K-State beef cattle experts discuss changes in water quality as ponds dry up in the summer heat

Anyone who has spent time working outside in the summer knows the importance of drinking adequate amounts of clean water to keep heat-related illnesses away. Just like people, cattle will increase their water consumption in the summer, and that source needs to be well maintained for optimum health, say the experts at Kansas State University’s Beef Cattle Institute.

“Cows typically will drink twice as much water in the summer per day as compared to what they drink daily in the winter,” said K-State veterinarian Brad White, speaking on a recent Cattle Chat podcast. Typically, for a lactating cow that ranges from 20-30 gallons per day.

One source of water that many producers turn to for cattle out on summer pasture is ponds, White said. And like any water source, they must be monitored for quality and quantity as the summer progresses.

“As ponds start to get low on water, the cattle are sourcing the water from a smaller access point, and so it is important to monitor them,” said K-State veterinarian Brian Lubbers.

He added that there are increased health risks when cattle are drinking from a depleted water source that is hard to get to.

“As ponds shrink, accessibility to the water can be an issue depending on the shape of the pond,” Lubbers said. “Deep ponds can have steep sides that make it difficult for the cattle to reach and leave the water source.”

Also as the pond water becomes stagnant, the quality goes down, White said.

“As the water amount decreases, there is more fecal contamination coming from cattle trying to get to the available water,” Lubbers said.

Once ponds are no longer viable watering options, it is time to look for other solutions, say the experts.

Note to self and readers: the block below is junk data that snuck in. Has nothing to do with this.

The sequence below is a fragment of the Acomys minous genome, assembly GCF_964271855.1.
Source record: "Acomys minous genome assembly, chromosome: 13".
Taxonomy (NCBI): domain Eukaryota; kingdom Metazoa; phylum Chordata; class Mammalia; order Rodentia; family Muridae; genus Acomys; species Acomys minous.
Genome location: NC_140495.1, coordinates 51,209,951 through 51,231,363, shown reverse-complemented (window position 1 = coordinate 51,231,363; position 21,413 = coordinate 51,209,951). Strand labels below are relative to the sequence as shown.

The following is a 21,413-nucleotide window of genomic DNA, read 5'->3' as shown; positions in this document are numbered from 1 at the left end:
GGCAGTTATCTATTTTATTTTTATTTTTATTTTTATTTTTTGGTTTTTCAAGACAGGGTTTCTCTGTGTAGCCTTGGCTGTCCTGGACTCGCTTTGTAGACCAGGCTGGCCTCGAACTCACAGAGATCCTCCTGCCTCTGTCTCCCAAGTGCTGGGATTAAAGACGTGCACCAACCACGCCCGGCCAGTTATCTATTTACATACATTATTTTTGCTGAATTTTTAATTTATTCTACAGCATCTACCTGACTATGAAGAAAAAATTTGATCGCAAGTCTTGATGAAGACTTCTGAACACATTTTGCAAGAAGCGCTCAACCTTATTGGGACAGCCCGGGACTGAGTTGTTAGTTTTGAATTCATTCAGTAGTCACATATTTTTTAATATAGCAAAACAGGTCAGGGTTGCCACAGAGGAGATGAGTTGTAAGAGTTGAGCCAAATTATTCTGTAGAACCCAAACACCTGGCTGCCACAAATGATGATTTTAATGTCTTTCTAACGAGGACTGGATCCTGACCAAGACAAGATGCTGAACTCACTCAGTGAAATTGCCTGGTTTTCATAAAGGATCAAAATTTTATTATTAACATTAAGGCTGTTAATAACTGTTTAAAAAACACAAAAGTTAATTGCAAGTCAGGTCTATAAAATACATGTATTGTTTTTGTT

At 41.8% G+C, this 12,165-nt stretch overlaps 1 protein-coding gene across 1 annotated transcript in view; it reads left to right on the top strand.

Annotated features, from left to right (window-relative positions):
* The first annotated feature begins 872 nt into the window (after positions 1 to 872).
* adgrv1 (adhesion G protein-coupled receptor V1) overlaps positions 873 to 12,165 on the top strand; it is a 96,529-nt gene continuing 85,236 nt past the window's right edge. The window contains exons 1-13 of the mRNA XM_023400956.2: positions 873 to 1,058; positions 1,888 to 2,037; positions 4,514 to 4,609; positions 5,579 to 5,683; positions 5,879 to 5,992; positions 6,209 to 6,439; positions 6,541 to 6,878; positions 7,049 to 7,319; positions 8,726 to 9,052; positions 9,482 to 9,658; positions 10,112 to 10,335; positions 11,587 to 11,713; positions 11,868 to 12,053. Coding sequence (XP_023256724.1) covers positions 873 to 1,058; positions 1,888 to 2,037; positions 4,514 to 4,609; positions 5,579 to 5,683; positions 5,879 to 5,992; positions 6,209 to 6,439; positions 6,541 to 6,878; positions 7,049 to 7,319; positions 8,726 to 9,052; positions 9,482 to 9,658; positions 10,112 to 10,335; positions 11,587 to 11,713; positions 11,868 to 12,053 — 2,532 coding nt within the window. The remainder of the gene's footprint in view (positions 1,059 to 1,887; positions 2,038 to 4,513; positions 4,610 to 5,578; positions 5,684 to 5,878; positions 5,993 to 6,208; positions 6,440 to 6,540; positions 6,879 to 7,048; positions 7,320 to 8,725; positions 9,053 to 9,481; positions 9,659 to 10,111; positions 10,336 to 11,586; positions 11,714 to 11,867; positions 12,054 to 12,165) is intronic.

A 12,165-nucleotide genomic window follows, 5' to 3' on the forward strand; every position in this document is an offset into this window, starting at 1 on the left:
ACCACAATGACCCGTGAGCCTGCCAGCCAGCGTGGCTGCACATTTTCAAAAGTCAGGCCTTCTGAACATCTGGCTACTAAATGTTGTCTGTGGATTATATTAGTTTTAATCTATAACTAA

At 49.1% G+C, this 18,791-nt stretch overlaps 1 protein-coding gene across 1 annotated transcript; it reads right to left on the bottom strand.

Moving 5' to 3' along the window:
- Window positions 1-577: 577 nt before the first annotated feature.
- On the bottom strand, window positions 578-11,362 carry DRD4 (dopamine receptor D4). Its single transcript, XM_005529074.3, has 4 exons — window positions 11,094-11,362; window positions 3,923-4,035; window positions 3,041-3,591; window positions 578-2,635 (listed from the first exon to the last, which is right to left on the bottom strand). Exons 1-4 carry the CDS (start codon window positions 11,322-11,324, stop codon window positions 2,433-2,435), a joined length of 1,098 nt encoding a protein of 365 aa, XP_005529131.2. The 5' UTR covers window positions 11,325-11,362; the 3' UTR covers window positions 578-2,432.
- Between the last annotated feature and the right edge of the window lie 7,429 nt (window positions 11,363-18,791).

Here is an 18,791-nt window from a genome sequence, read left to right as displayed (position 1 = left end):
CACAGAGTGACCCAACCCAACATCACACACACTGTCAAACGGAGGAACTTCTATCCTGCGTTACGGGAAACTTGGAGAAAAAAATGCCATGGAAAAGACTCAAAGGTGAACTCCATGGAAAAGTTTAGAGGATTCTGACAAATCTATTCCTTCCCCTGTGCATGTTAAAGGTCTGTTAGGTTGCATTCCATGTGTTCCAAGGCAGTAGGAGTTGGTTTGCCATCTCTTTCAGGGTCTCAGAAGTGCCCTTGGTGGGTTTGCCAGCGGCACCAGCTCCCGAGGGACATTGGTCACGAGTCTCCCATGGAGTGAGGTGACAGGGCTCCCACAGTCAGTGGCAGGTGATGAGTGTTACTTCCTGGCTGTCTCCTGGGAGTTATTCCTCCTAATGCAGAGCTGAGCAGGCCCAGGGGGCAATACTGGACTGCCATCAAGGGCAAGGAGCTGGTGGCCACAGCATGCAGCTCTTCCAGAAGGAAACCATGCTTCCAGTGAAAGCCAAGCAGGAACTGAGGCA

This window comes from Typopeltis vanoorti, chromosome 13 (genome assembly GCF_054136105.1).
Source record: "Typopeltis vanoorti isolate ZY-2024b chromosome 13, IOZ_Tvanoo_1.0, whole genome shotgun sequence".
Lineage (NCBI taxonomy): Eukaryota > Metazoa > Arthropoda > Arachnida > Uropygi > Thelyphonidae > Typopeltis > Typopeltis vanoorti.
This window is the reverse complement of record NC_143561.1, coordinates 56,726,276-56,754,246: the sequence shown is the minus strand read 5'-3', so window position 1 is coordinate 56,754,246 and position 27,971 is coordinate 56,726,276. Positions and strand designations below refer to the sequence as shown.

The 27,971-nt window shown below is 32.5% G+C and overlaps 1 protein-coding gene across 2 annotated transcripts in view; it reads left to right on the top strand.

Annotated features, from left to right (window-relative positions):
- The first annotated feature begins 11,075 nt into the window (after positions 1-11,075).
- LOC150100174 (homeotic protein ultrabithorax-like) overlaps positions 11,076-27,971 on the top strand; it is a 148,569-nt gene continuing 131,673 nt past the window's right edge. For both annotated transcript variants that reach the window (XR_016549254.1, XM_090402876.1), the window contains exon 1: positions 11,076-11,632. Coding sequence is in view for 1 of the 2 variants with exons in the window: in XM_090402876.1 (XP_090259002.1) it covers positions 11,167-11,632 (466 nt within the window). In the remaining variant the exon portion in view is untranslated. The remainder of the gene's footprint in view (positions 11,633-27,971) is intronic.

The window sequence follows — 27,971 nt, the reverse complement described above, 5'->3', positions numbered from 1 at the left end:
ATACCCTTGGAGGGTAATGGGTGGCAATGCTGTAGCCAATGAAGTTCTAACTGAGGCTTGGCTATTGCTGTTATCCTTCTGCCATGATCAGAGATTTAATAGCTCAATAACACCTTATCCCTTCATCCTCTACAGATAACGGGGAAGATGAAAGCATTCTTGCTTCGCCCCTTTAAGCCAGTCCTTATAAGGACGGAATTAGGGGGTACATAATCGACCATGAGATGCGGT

“A temporary solution is to haul water in tanks to the pastures where the cattle are,” K-State nutritionist Phillip Lancaster said.

He added that it is critical that the water tank only be used for storing water and that no amount of rinsing will fully clear the chemicals from a tank that was used for something else prior to hauling water.

“The plastic polymers in the tank may hold onto the nitrates and you cannot dilute them enough through rinsing to be sure that it won’t kill cattle,” Lancaster said.

White agreed, adding: “If the tank has been used for something besides water, it is no longer a viable option for water.”

Another solution to a possible pond dry-up is to look at the grazing rotation of the herd, Lancaster said.

“Producers may need to graze a pasture with the pond earlier in the season to use that water source first, and then rotate cattle to other pastures that either have other water sources or are easier to haul water to,” he said.

To hear the full discussion, listen to the Cattle Chat podcast online or through your preferred streaming platform.

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